Our microbiota likes chocolate too

Partially Unwrapped Chocolate BarChocolate has a privileged place on the list of the most tempting foods. This food of the gods as tells its Latin name Theobroma cacao given by the noted Swedish nosologist Carl Linnaeus in 1753, has been ennobled in many countries around the globe as a curative drug, a culinary delight, and even a currency for commodity trading, retaining its appeal over the centuries. No other natural product but chocolate has ever been viewed as having a positive effect on a wide variety of health conditions ranging from intestinal and female complaints, fever and cardiovascular diseases to promotion of strength before military and sexual conquests. Reports on chocolate’s health benefits are traceable as far back as Aztec and Maya medical practice and ever since anecdotal evidence has been abundant on chocolate effects on health.

Only by the end of the 20th century, however, claims on supposed health benefits of chocolate have increasingly drawn a scientific interest in cocoa products and chocolate, which eventually resulted in an approval by the European Food Safety Agency of a health claim for dark chocolate with high flavanol (a natural compound found in various types of plants) content as to its impact on maintenance of normal blood vessel perfusion. The neurobiological actions of flavanol are believed to occur in two major ways:

1) Directly promoting the formation of new nerve cells in the brain (= neurogenesis)

2) Via blood-flow improvement and blood vessel formation (= angiogenesis).

A commentary published recently in the science journal Frontiers explains how chocolate, apart from being delicious, may exhibit its positive effect on our health through its interaction with gut microbiota, the bacteria that live in our digestive system.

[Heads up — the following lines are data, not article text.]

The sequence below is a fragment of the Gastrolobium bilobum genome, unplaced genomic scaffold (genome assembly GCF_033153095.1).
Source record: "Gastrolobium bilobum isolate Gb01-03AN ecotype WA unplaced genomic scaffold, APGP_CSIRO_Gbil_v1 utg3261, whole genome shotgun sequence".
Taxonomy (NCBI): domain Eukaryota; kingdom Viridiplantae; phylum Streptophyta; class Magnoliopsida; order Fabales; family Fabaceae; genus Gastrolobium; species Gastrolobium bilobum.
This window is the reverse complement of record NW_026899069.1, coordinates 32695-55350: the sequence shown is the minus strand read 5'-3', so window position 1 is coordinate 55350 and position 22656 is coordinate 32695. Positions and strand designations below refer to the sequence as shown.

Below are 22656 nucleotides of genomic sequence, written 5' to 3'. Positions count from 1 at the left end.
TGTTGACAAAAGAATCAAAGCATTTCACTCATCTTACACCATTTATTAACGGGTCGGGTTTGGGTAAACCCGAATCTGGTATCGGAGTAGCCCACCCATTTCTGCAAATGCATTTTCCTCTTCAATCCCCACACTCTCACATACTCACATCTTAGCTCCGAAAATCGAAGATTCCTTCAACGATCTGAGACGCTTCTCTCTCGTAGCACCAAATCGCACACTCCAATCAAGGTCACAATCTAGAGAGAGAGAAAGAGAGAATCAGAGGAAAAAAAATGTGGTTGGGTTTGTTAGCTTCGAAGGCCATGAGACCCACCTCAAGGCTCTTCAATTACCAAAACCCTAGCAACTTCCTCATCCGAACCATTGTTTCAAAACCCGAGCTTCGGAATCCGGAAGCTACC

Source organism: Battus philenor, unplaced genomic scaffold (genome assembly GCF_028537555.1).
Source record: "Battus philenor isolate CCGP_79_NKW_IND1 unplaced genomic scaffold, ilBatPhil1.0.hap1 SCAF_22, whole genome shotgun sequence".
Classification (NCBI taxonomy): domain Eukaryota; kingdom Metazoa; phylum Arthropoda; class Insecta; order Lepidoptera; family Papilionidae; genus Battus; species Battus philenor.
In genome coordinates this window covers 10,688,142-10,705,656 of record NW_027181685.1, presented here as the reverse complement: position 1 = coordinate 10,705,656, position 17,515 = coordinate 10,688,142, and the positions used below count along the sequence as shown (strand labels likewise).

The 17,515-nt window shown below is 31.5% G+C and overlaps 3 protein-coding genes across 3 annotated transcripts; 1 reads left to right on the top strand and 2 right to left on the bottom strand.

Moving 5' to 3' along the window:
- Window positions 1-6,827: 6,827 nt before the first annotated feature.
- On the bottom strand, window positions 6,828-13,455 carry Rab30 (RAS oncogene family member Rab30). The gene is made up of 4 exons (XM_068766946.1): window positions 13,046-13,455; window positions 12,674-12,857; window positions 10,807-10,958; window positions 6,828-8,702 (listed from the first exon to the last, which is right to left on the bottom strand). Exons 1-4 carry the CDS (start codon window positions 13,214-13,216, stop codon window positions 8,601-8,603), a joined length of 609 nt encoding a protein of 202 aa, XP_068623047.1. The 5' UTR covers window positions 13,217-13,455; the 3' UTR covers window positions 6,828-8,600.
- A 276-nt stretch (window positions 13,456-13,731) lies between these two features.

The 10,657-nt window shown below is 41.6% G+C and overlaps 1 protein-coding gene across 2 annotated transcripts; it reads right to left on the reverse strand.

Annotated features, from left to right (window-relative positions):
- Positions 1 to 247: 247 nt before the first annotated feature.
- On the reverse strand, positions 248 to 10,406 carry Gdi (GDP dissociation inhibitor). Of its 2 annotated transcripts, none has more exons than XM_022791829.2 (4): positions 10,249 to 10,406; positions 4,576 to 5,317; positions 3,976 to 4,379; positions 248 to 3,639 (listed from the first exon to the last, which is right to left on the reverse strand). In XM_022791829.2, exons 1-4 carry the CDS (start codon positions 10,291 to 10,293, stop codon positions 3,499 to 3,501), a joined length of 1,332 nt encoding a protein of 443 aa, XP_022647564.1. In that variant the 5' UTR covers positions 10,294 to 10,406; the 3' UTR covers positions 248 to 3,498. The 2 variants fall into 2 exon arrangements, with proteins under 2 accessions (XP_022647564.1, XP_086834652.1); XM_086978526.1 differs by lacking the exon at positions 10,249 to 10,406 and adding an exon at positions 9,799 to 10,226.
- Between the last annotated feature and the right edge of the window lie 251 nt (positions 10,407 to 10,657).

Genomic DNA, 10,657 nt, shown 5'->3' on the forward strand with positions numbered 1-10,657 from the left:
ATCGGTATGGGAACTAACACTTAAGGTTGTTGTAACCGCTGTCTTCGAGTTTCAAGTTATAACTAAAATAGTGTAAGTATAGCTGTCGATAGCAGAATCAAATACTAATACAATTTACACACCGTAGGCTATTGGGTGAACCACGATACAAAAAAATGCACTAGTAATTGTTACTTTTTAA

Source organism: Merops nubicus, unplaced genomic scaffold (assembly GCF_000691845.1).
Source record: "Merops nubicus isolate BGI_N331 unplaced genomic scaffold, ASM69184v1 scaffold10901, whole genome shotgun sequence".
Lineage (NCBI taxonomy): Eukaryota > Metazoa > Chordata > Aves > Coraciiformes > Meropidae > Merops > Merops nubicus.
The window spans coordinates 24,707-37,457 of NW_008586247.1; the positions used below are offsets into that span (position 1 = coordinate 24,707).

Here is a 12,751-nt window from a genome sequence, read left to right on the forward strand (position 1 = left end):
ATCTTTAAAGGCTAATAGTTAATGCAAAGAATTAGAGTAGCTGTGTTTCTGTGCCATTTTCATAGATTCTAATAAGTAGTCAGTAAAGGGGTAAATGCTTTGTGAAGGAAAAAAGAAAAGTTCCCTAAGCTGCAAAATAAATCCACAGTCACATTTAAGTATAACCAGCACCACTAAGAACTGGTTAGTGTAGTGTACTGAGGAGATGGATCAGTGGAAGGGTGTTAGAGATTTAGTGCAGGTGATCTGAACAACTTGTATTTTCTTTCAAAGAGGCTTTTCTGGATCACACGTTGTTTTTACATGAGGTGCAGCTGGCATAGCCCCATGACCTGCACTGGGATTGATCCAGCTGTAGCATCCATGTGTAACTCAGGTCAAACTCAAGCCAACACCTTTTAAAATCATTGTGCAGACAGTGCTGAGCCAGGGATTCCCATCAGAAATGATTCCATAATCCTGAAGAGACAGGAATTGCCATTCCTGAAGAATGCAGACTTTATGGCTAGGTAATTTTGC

The article’s author analyzed different studies on the effect of chocolate (or cocoa) on gut microbiota (previously known as gut flora or microflora). This research showed that, thanks to the polyphenols such as flavanols present in its composition, cocoa has a beneficial prebiotic effect on the bacteria living in our gut. It is, in fact, a similar effect to the one explained in the post “Red wine and its benefit for gut microbiota”.

One of the studies analyzed showed that consumption of cocoa-rich drinks helps modify the proportion of beneficial bacteria versus harmful bacteria in gut microbiota, thus facilitating an increase in the former. This discovery was confirmed by a later study that confirmed that the prebiotic effect of the polyphenols from chocolate increases “good” bacteria such as Bifidobacteria and Lactobacilli, while also reducing the presence of other potentially pathogenic microorganisms such as Bacteroides, Clostridium and Staphylococcus.

The study’s author concludes that cocoa imitates the effect of prebiotics on gut microbiota, causing modifications in its composition. These changes may also have positive effects on individual health.

Now that you know more about the benefits of chocolate, you should look twice at that chocolate bar you have with your cup of coffee! But remember, the beneficial effects of dark chocolate were found with doses of up to 500 to 1000 mg of polyphenols, the equivalent of 10 to 20 dark chocolate bars, and, at that level, “the sugars and fats in these sweet confections would probably outweigh any possible brain benefits”. So, eat with moderation!

GMFH Editing Team
GMFH Editing Team